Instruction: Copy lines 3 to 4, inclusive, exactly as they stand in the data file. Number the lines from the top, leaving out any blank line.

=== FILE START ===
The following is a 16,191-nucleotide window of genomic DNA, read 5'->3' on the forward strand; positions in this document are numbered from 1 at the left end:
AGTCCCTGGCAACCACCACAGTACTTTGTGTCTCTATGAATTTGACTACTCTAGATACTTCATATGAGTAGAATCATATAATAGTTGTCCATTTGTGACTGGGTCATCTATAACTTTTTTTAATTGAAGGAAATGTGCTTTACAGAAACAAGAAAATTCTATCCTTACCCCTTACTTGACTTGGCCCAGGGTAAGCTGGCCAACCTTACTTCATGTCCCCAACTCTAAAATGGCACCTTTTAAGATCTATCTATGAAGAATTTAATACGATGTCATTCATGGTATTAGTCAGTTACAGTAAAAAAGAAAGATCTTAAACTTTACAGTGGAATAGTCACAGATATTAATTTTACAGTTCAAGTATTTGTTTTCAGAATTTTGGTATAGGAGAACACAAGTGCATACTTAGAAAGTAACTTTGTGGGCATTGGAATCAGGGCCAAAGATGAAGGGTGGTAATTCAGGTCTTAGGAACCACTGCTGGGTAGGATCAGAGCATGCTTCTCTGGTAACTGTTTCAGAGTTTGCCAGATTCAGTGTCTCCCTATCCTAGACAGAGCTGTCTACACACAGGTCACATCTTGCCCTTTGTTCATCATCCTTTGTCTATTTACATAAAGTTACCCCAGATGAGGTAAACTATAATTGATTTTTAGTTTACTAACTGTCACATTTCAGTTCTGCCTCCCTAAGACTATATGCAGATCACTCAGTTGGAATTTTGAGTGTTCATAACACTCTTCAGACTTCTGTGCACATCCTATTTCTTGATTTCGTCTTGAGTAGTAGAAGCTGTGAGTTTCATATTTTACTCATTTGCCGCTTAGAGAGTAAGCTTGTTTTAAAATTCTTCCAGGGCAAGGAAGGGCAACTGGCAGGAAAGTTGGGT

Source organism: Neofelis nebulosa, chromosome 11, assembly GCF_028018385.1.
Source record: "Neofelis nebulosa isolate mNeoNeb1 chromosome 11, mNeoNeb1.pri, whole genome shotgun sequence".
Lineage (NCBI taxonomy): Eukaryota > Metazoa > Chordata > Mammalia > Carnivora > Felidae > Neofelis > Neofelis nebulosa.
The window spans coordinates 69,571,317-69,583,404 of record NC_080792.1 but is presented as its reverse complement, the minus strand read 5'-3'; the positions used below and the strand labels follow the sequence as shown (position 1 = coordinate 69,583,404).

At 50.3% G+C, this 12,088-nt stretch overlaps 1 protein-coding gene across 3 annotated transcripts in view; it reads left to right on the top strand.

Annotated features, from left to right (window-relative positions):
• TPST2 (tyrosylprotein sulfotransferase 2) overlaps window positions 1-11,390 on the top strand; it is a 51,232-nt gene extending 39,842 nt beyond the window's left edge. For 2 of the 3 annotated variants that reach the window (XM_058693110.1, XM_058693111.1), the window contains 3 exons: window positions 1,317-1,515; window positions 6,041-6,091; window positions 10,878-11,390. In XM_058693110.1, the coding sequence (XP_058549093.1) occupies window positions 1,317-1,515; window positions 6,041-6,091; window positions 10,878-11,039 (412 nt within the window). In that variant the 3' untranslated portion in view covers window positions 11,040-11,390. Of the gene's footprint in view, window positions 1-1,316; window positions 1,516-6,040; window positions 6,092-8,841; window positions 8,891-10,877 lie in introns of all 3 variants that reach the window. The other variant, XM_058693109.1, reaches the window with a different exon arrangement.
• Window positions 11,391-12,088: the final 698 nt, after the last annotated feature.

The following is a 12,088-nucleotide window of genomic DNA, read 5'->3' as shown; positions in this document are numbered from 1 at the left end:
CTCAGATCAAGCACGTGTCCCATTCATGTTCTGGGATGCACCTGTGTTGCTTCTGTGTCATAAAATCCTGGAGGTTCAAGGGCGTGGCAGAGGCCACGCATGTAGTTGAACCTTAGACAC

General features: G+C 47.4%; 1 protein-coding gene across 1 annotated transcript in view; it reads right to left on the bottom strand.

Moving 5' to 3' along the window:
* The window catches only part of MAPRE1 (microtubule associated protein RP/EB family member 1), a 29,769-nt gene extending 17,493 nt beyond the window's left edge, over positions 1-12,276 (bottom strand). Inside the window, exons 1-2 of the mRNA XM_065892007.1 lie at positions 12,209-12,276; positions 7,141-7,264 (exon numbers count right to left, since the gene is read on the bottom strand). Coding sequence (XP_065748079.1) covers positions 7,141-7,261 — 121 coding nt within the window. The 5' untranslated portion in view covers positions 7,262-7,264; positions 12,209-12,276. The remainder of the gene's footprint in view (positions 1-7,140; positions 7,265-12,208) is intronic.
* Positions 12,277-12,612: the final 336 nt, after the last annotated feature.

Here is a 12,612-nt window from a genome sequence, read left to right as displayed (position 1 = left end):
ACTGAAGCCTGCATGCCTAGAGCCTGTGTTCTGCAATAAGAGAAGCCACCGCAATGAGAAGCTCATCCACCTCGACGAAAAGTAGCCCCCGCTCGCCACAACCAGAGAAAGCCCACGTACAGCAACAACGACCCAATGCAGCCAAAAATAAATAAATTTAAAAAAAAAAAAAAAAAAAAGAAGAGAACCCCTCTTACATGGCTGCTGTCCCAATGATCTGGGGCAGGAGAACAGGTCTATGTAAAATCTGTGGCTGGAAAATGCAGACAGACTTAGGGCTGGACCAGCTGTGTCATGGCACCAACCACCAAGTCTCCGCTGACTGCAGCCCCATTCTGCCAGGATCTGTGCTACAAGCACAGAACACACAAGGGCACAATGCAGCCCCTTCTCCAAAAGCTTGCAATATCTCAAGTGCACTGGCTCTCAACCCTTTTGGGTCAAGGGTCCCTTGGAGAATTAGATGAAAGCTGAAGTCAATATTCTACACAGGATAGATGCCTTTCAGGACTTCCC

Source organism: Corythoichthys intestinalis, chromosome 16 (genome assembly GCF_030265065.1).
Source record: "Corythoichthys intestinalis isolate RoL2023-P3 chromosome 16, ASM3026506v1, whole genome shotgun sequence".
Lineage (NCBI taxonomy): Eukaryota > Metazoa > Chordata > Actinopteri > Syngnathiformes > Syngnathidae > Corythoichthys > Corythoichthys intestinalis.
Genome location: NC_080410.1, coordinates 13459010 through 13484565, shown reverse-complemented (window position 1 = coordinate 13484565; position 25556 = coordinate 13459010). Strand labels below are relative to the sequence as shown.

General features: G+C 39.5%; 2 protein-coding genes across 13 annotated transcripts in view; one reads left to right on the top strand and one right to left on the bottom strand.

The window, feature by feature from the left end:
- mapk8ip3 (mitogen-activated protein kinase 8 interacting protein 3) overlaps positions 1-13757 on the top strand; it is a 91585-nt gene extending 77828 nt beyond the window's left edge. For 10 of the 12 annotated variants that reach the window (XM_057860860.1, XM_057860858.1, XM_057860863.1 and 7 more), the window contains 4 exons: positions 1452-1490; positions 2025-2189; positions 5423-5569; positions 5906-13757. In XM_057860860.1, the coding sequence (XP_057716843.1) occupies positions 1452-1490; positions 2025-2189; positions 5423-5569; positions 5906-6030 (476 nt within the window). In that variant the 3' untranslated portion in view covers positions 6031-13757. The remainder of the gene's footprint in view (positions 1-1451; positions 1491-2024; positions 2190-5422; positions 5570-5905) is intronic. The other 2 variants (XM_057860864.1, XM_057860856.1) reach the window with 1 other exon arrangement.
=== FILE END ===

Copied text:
Source organism: Neofelis nebulosa, chromosome 11, assembly GCF_028018385.1.
Source record: "Neofelis nebulosa isolate mNeoNeb1 chromosome 11, mNeoNeb1.pri, whole genome shotgun sequence".